Bill Roper, co-founder of the all-but-extinct Flagship Studios, has said there are no secret piles of money to rescue Hellgate, and that firing the majority of staff at the developer was his "hardest professional day" ever.
"I understand that, unfortunately, the Internet seems to be a haven for people who like to just get out there and throw out the most vitriolic and aggressive stance they can. But there are no secret piles of money that the company's somehow magically making," Roper told 1UP. "I haven't been paid in almost two months, and I've been putting money out to try and get people taken care of. That's the flip side.
"It probably goes against popular belief, but just because we all used to work at Blizzard doesn't mean that we're all millionaires, although that sure would have been great."
Roper said he had to liquidate USD 400,000 to pay salaries because he felt responsible for his flock of sheep.
"As anybody could tell you, during the last days of Flagship, I was pretty much a wreck," he added.
Hellgate is now owned by the bank, Comerica, and the servers are being kept open as a joint effort between Namco and EA. However, neither videogame company can develop the game until the rights to the IP are bought back.
On reflection, Roper said Hellgate would have been better for being simpler and with a less confusing business model; he claimed he knew the the online multiplayer paid-for and free idea was a mistake before the game even launched.
"Hellgate came out, and it wasn't as good as it should have been. There's a myriad of reasons for that. Some of them were just bad timing in the PC market. The PC market was lousy last year," said Roper.
"Some of it was the fact that we were an independent studio. We didn't have unlimited money, and we had to ship when we had to ship. Part of it was because we overreached, and that was a design problem that was totally our fault. We tried to do too much.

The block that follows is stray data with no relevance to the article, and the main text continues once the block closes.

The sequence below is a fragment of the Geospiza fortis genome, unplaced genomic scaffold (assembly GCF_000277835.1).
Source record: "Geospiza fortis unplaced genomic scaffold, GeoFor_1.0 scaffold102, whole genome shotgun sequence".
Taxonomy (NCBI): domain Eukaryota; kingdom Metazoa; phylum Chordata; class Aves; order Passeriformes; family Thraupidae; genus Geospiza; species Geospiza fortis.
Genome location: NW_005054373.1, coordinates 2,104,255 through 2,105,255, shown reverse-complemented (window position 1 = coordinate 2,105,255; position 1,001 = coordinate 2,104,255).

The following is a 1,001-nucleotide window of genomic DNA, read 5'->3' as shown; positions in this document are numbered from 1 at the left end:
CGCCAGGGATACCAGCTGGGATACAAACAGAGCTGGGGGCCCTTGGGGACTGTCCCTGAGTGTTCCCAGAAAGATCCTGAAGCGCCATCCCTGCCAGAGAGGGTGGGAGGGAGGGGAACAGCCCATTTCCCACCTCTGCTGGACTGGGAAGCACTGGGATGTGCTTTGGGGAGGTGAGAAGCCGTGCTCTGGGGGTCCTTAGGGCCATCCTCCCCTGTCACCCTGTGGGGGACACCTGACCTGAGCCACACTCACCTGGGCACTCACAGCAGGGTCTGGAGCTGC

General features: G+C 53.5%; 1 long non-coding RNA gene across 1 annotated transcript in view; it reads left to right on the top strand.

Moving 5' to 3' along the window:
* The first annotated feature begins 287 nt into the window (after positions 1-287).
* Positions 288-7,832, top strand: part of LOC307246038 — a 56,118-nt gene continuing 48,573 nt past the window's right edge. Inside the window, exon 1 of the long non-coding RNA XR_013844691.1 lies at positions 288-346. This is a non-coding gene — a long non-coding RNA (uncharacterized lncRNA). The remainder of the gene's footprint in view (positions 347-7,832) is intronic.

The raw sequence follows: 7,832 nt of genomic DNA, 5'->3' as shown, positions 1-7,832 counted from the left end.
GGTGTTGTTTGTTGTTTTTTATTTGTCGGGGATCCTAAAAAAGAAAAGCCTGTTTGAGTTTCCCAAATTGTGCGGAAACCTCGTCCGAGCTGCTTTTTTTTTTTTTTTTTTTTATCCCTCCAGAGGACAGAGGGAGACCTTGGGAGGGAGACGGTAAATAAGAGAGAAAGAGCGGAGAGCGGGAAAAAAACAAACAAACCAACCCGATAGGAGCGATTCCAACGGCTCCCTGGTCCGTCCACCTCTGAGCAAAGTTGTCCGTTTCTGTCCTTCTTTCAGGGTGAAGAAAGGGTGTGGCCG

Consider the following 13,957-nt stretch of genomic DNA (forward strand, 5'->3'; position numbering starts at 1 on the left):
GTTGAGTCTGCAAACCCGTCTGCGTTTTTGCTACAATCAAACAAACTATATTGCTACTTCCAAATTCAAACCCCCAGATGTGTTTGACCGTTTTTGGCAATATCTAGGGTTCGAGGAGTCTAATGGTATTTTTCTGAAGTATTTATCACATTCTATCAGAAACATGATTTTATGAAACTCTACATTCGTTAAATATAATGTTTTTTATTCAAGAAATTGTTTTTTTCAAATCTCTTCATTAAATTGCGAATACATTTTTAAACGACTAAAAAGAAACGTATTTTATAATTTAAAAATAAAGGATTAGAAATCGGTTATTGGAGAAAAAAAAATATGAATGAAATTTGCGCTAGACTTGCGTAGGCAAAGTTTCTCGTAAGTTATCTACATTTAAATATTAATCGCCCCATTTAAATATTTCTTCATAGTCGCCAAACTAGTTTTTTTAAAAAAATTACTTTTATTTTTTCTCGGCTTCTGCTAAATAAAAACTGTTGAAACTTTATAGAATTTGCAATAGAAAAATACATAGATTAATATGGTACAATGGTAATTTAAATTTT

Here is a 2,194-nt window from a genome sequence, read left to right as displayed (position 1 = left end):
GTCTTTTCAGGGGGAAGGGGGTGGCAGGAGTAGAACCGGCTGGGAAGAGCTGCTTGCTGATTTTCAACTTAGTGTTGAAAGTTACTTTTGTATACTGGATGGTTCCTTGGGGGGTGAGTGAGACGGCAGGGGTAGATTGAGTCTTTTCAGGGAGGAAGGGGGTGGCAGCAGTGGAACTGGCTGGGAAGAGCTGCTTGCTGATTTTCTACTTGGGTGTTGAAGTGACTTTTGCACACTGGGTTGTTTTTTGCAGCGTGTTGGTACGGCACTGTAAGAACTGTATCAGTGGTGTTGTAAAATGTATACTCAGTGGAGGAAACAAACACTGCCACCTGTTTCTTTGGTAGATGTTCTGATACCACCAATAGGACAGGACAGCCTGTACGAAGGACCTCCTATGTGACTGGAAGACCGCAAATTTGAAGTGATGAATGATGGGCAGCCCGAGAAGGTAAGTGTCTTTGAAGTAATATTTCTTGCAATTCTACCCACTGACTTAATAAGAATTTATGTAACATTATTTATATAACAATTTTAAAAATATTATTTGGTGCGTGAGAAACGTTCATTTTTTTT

"We tried to be a standalone game and a free-play game and an MMO and an RPG and a shooter. We were trying to be something for everybody and ended up really not pleasing many people at all. I think we should have picked one or the other."
Mythos, a free-to-play MMO, was the other game in development at Flagship. Korean developer and publisher HanbitSoft had originally approached Flagship with an offer of help.
Roper and team tried to negotiate with HanbitSoft but eventually found themselves in a deal-or-no-deal situation, with Mythos bargained in as collateral on the resulting agreement.
So, Mythos is in HanbitSoft hands. But the team working on it is without many of the key staff that created the MMO, something Roper feels has been underplayed so far.
"The challenge they face is like if somebody says, 'Hey, I made you a loan against your Ferrari, [and] now the loan's due, so I want the Ferrari.' And I say, 'Great, here's a box of parts, because I didn't actually finish building the car yet.'
"So they have it, but it's not done, and they don't have any of the engineers that were there that know how to build the game or use the tools or use the tech or anything."
Thankfully Roper is optimistic about his future in games; he doesn't regret the experience, just the outcome.
"I've always loved games. I've always been playing games, and I want to keep working in games. I'd hate to think that all the trials and tribulations of the past five years, and all the upside, all the great things that happened, would be the end of this," he concluded. "I want to be able to build off all of this."